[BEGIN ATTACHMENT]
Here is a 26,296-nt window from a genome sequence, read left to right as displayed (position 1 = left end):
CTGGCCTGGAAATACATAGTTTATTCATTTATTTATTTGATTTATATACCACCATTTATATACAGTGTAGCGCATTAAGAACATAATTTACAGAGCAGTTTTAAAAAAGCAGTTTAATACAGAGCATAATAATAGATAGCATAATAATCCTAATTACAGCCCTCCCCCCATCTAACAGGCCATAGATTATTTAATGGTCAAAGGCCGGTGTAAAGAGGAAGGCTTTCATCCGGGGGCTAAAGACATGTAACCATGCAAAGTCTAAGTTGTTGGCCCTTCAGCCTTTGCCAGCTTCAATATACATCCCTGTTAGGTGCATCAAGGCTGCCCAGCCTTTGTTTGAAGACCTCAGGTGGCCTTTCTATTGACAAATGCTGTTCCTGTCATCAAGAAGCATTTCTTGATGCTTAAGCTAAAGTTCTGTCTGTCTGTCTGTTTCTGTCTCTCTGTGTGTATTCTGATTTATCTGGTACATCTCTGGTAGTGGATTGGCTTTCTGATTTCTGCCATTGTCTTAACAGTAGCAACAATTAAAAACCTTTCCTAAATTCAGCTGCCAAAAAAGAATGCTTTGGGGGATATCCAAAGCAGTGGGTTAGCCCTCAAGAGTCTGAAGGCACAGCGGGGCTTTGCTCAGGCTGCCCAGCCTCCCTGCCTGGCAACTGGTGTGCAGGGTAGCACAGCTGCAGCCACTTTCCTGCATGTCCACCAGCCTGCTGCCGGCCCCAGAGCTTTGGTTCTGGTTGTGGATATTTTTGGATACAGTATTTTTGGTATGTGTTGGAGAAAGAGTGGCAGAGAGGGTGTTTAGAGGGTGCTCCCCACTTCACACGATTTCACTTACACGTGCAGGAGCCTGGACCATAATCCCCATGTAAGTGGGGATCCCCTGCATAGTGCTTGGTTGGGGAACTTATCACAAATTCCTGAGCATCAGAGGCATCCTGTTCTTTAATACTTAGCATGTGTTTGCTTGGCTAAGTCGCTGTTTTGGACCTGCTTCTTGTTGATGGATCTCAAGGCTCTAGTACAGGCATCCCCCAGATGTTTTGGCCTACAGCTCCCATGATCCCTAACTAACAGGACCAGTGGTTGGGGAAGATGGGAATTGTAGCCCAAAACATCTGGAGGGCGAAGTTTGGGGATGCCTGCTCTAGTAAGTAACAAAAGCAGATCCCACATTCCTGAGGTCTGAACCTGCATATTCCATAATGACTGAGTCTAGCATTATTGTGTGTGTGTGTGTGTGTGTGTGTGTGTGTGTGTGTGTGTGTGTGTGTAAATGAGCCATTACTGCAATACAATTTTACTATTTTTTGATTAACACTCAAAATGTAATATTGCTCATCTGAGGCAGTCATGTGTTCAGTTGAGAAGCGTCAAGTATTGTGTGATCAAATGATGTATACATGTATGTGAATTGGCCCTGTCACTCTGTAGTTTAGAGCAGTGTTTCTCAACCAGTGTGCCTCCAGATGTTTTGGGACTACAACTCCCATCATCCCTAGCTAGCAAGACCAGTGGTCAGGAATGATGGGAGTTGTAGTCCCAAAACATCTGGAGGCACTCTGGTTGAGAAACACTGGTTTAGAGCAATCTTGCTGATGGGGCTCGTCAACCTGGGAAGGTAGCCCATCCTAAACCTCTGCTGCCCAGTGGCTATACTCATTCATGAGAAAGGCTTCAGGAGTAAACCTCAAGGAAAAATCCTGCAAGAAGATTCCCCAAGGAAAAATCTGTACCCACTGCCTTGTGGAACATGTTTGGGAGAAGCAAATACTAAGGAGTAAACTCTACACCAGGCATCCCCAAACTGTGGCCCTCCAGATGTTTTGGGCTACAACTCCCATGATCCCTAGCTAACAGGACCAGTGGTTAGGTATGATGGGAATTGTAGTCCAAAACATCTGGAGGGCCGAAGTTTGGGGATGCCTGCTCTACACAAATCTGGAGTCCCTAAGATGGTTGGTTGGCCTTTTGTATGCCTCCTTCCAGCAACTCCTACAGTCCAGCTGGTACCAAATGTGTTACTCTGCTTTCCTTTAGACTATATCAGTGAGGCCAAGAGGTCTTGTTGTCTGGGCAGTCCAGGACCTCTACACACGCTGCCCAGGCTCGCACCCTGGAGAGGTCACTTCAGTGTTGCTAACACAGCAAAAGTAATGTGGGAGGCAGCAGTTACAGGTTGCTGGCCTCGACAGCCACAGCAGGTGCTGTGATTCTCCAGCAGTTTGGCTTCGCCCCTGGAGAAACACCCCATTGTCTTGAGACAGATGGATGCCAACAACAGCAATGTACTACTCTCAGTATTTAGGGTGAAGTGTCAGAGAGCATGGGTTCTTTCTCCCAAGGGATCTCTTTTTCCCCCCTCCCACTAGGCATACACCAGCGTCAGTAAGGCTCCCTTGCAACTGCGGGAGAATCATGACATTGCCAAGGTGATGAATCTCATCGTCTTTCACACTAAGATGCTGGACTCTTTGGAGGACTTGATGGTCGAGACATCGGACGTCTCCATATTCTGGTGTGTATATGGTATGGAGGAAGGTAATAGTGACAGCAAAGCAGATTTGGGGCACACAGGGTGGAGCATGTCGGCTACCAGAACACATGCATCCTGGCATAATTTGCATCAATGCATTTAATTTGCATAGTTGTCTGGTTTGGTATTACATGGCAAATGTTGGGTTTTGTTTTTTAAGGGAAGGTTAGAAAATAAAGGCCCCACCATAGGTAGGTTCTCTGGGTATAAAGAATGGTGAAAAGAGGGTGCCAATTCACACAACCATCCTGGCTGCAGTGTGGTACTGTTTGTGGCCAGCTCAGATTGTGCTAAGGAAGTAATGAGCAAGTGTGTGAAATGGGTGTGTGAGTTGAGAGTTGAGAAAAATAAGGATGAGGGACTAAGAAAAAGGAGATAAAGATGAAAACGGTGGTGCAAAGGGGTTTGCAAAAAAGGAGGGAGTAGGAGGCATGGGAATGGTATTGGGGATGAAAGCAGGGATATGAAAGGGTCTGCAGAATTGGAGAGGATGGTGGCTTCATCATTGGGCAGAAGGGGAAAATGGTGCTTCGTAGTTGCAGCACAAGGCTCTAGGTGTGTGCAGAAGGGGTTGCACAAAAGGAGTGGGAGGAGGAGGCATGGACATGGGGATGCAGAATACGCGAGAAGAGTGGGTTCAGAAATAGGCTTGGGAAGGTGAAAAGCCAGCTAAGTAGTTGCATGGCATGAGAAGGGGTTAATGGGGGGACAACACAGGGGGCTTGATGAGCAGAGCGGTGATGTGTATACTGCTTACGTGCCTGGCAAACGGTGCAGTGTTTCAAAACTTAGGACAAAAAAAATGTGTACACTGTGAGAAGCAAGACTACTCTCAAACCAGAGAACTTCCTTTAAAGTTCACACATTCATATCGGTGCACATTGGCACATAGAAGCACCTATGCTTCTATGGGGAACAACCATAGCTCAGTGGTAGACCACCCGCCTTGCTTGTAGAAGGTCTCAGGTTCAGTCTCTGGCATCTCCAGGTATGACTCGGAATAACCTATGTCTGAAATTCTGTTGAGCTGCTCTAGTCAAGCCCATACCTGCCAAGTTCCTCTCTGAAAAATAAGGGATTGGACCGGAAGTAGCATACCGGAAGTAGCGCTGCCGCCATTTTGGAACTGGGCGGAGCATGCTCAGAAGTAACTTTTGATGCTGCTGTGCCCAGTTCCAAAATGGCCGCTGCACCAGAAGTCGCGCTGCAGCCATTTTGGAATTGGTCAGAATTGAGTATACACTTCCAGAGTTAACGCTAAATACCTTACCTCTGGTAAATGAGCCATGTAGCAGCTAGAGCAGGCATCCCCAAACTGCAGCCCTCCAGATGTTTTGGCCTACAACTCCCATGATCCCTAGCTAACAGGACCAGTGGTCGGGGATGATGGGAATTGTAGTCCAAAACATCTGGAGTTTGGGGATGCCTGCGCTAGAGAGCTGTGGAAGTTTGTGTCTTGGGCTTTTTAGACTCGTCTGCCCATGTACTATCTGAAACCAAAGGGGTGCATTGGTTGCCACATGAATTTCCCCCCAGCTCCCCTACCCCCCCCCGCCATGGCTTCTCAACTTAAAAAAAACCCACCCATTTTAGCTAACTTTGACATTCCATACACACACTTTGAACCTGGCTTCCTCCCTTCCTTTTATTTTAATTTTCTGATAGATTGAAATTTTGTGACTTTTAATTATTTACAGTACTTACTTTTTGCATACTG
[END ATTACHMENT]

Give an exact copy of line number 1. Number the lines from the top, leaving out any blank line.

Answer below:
Here is a 26,296-nt window from a genome sequence, read left to right as displayed (position 1 = left end):